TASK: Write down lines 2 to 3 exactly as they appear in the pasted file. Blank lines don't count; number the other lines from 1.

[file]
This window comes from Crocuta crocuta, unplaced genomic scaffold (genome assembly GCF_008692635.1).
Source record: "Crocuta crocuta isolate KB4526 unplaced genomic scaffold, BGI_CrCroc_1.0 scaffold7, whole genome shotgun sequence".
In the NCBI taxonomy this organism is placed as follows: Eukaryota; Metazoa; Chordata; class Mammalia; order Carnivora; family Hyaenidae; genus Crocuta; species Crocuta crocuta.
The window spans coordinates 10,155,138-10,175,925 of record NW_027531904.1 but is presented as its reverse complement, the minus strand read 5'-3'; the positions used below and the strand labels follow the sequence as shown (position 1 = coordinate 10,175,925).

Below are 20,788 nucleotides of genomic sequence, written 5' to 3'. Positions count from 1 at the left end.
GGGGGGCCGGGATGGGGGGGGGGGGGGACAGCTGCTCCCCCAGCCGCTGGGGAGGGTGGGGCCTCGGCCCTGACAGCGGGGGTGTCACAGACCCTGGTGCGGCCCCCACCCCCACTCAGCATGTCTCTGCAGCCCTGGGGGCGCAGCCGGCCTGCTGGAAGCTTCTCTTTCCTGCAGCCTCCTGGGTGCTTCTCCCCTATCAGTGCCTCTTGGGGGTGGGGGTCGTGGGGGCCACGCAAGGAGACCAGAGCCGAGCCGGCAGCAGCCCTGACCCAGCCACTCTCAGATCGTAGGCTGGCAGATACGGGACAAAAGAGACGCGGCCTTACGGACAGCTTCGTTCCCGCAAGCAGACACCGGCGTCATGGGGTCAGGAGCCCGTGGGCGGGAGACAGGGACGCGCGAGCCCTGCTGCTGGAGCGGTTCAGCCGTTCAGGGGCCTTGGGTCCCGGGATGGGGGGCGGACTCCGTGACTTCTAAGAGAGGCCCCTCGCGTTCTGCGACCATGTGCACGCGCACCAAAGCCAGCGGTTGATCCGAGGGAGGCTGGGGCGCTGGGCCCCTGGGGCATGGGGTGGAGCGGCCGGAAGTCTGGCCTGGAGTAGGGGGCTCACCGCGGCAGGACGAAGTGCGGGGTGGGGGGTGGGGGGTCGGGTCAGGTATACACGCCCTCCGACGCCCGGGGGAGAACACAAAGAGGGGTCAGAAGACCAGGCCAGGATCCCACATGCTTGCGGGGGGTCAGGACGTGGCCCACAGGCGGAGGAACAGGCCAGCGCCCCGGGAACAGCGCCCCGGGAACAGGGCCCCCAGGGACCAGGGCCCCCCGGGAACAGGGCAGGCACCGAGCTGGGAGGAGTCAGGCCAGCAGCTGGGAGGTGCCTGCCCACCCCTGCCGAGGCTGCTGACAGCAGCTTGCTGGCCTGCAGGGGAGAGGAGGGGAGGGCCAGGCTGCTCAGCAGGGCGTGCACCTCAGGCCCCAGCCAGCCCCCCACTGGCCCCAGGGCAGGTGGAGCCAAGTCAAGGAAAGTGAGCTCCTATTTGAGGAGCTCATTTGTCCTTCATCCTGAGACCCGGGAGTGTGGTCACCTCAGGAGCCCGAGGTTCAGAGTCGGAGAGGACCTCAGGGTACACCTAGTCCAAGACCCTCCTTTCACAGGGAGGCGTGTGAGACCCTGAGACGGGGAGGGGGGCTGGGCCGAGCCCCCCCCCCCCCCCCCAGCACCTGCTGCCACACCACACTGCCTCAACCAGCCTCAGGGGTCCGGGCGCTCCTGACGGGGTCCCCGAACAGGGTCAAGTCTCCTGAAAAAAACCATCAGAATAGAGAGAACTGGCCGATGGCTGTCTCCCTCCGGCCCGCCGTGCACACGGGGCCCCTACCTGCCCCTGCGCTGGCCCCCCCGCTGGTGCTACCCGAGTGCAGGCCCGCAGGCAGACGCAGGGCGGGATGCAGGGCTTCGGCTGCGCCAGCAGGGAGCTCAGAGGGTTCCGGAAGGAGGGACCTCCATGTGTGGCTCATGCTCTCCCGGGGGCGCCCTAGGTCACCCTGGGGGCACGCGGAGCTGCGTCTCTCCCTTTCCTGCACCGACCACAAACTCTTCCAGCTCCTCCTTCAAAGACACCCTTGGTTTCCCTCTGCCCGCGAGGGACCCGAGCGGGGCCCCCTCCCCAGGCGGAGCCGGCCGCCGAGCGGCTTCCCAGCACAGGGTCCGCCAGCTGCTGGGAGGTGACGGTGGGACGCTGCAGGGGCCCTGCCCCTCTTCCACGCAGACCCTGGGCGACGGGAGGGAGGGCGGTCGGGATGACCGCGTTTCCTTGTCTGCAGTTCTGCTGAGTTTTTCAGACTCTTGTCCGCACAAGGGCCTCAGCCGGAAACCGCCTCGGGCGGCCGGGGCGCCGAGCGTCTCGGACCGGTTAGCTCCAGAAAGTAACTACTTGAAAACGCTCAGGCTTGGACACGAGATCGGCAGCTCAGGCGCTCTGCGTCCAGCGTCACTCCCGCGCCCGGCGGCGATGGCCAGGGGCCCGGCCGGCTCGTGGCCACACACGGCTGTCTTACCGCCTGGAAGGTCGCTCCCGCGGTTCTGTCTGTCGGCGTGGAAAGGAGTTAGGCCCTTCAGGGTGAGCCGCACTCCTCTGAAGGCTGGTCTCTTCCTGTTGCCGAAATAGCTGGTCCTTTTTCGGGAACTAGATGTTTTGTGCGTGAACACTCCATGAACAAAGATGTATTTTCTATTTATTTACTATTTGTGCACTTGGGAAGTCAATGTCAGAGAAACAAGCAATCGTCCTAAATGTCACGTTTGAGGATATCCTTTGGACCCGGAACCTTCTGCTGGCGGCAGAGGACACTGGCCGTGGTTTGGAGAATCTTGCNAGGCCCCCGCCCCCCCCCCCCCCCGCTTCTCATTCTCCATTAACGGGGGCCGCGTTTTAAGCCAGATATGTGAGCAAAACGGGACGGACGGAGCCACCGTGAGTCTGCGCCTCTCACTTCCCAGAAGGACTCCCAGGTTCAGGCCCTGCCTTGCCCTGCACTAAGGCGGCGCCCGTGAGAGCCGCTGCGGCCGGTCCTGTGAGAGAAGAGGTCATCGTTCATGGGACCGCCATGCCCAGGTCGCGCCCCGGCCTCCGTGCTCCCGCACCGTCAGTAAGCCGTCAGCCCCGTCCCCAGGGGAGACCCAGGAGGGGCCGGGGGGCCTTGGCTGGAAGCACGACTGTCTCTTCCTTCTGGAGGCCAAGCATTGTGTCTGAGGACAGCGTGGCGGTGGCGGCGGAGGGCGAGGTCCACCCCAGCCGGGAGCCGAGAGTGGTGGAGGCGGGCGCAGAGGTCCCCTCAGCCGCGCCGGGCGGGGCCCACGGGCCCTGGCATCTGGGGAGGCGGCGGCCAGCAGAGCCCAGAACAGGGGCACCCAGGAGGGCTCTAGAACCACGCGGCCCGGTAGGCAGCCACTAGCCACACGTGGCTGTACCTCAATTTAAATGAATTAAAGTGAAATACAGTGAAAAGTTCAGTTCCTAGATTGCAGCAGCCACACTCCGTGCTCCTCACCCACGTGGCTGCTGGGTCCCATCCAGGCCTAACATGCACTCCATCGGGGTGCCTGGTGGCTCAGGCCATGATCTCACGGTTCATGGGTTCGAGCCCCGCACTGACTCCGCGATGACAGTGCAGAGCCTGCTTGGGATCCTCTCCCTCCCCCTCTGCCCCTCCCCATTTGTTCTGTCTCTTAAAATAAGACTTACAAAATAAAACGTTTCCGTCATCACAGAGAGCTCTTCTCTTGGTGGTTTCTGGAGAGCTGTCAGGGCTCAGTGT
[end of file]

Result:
Source record: "Crocuta crocuta isolate KB4526 unplaced genomic scaffold, BGI_CrCroc_1.0 scaffold7, whole genome shotgun sequence".
In the NCBI taxonomy this organism is placed as follows: Eukaryota; Metazoa; Chordata; class Mammalia; order Carnivora; family Hyaenidae; genus Crocuta; species Crocuta crocuta.